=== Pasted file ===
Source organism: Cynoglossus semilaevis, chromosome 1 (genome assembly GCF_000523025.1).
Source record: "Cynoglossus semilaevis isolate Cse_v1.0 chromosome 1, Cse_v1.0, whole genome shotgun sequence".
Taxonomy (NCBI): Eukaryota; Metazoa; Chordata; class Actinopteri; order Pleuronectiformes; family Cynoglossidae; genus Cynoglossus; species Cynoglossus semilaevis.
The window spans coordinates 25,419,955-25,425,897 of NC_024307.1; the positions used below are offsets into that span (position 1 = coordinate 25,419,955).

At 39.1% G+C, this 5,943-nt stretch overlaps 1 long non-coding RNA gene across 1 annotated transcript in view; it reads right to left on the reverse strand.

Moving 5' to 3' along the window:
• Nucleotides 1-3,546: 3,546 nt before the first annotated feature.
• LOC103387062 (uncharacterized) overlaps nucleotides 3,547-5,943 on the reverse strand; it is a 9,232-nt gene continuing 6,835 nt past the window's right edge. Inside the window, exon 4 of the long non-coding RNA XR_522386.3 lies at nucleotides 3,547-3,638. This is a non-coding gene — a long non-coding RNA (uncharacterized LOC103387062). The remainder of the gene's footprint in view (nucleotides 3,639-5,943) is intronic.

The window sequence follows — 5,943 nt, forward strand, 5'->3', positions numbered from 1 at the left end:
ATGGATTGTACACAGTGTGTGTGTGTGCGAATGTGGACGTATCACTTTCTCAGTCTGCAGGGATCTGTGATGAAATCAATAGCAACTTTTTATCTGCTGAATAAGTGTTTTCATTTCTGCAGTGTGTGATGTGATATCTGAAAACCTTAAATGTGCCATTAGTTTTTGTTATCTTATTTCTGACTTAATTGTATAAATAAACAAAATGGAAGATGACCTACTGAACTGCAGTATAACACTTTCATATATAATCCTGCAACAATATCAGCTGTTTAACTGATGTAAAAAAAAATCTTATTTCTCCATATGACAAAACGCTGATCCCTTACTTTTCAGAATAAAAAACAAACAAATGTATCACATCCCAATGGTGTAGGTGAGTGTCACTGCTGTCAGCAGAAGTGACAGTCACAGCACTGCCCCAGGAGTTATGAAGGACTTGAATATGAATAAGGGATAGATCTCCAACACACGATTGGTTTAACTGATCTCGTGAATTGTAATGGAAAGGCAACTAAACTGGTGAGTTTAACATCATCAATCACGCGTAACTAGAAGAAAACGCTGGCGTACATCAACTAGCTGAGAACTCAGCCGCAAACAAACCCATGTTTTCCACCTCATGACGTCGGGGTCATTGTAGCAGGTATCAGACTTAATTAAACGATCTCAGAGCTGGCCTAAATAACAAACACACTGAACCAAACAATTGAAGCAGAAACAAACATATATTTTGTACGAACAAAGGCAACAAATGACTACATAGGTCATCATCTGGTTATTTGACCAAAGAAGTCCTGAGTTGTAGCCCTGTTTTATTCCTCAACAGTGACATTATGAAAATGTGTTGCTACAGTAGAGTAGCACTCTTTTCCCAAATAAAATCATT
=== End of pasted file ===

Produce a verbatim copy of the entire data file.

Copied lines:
Source organism: Cynoglossus semilaevis, chromosome 1 (genome assembly GCF_000523025.1).
Source record: "Cynoglossus semilaevis isolate Cse_v1.0 chromosome 1, Cse_v1.0, whole genome shotgun sequence".
Taxonomy (NCBI): Eukaryota; Metazoa; Chordata; class Actinopteri; order Pleuronectiformes; family Cynoglossidae; genus Cynoglossus; species Cynoglossus semilaevis.
The window spans coordinates 25,419,955-25,425,897 of NC_024307.1; the positions used below are offsets into that span (position 1 = coordinate 25,419,955).

At 39.1% G+C, this 5,943-nt stretch overlaps 1 long non-coding RNA gene across 1 annotated transcript in view; it reads right to left on the reverse strand.

Moving 5' to 3' along the window:
• Nucleotides 1-3,546: 3,546 nt before the first annotated feature.
• LOC103387062 (uncharacterized) overlaps nucleotides 3,547-5,943 on the reverse strand; it is a 9,232-nt gene continuing 6,835 nt past the window's right edge. Inside the window, exon 4 of the long non-coding RNA XR_522386.3 lies at nucleotides 3,547-3,638. This is a non-coding gene — a long non-coding RNA (uncharacterized LOC103387062). The remainder of the gene's footprint in view (nucleotides 3,639-5,943) is intronic.

The window sequence follows — 5,943 nt, forward strand, 5'->3', positions numbered from 1 at the left end:
ATGGATTGTACACAGTGTGTGTGTGTGCGAATGTGGACGTATCACTTTCTCAGTCTGCAGGGATCTGTGATGAAATCAATAGCAACTTTTTATCTGCTGAATAAGTGTTTTCATTTCTGCAGTGTGTGATGTGATATCTGAAAACCTTAAATGTGCCATTAGTTTTTGTTATCTTATTTCTGACTTAATTGTATAAATAAACAAAATGGAAGATGACCTACTGAACTGCAGTATAACACTTTCATATATAATCCTGCAACAATATCAGCTGTTTAACTGATGTAAAAAAAAATCTTATTTCTCCATATGACAAAACGCTGATCCCTTACTTTTCAGAATAAAAAACAAACAAATGTATCACATCCCAATGGTGTAGGTGAGTGTCACTGCTGTCAGCAGAAGTGACAGTCACAGCACTGCCCCAGGAGTTATGAAGGACTTGAATATGAATAAGGGATAGATCTCCAACACACGATTGGTTTAACTGATCTCGTGAATTGTAATGGAAAGGCAACTAAACTGGTGAGTTTAACATCATCAATCACGCGTAACTAGAAGAAAACGCTGGCGTACATCAACTAGCTGAGAACTCAGCCGCAAACAAACCCATGTTTTCCACCTCATGACGTCGGGGTCATTGTAGCAGGTATCAGACTTAATTAAACGATCTCAGAGCTGGCCTAAATAACAAACACACTGAACCAAACAATTGAAGCAGAAACAAACATATATTTTGTACGAACAAAGGCAACAAATGACTACATAGGTCATCATCTGGTTATTTGACCAAAGAAGTCCTGAGTTGTAGCCCTGTTTTATTCCTCAACAGTGACATTATGAAAATGTGTTGCTACAGTAGAGTAGCACTCTTTTCCCAAATAAAATCATT